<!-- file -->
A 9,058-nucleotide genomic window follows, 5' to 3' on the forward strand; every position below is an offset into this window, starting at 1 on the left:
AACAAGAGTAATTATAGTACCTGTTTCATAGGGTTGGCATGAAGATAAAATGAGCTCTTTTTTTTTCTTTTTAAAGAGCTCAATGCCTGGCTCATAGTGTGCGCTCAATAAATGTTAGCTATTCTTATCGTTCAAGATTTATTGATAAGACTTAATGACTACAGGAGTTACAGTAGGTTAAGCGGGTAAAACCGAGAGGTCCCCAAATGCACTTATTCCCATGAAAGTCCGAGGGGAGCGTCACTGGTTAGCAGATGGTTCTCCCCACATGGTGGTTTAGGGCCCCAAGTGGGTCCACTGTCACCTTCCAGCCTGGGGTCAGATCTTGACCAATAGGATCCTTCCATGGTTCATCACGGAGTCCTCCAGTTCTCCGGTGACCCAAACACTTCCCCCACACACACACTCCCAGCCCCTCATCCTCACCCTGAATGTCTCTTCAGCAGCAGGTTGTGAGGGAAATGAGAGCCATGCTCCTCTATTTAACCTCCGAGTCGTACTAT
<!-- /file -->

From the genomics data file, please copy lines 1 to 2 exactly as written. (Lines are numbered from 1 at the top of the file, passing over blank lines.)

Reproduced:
A 9,058-nucleotide genomic window follows, 5' to 3' on the forward strand; every position below is an offset into this window, starting at 1 on the left:
AACAAGAGTAATTATAGTACCTGTTTCATAGGGTTGGCATGAAGATAAAATGAGCTCTTTTTTTTTCTTTTTAAAGAGCTCAATGCCTGGCTCATAGTGTGCGCTCAATAAATGTTAGCTATTCTTATCGTTCAAGATTTATTGATAAGACTTAATGACTACAGGAGTTACAGTAGGTTAAGCGGGTAAAACCGAGAGGTCCCCAAATGCACTTATTCCCATGAAAGTCCGAGGGGAGCGTCACTGGTTAGCAGATGGTTCTCCCCACATGGTGGTTTAGGGCCCCAAGTGGGTCCACTGTCACCTTCCAGCCTGGGGTCAGATCTTGACCAATAGGATCCTTCCATGGTTCATCACGGAGTCCTCCAGTTCTCCGGTGACCCAAACACTTCCCCCACACACACACTCCCAGCCCCTCATCCTCACCCTGAATGTCTCTTCAGCAGCAGGTTGTGAGGGAAATGAGAGCCATGCTCCTCTATTTAACCTCCGAGTCGTACTAT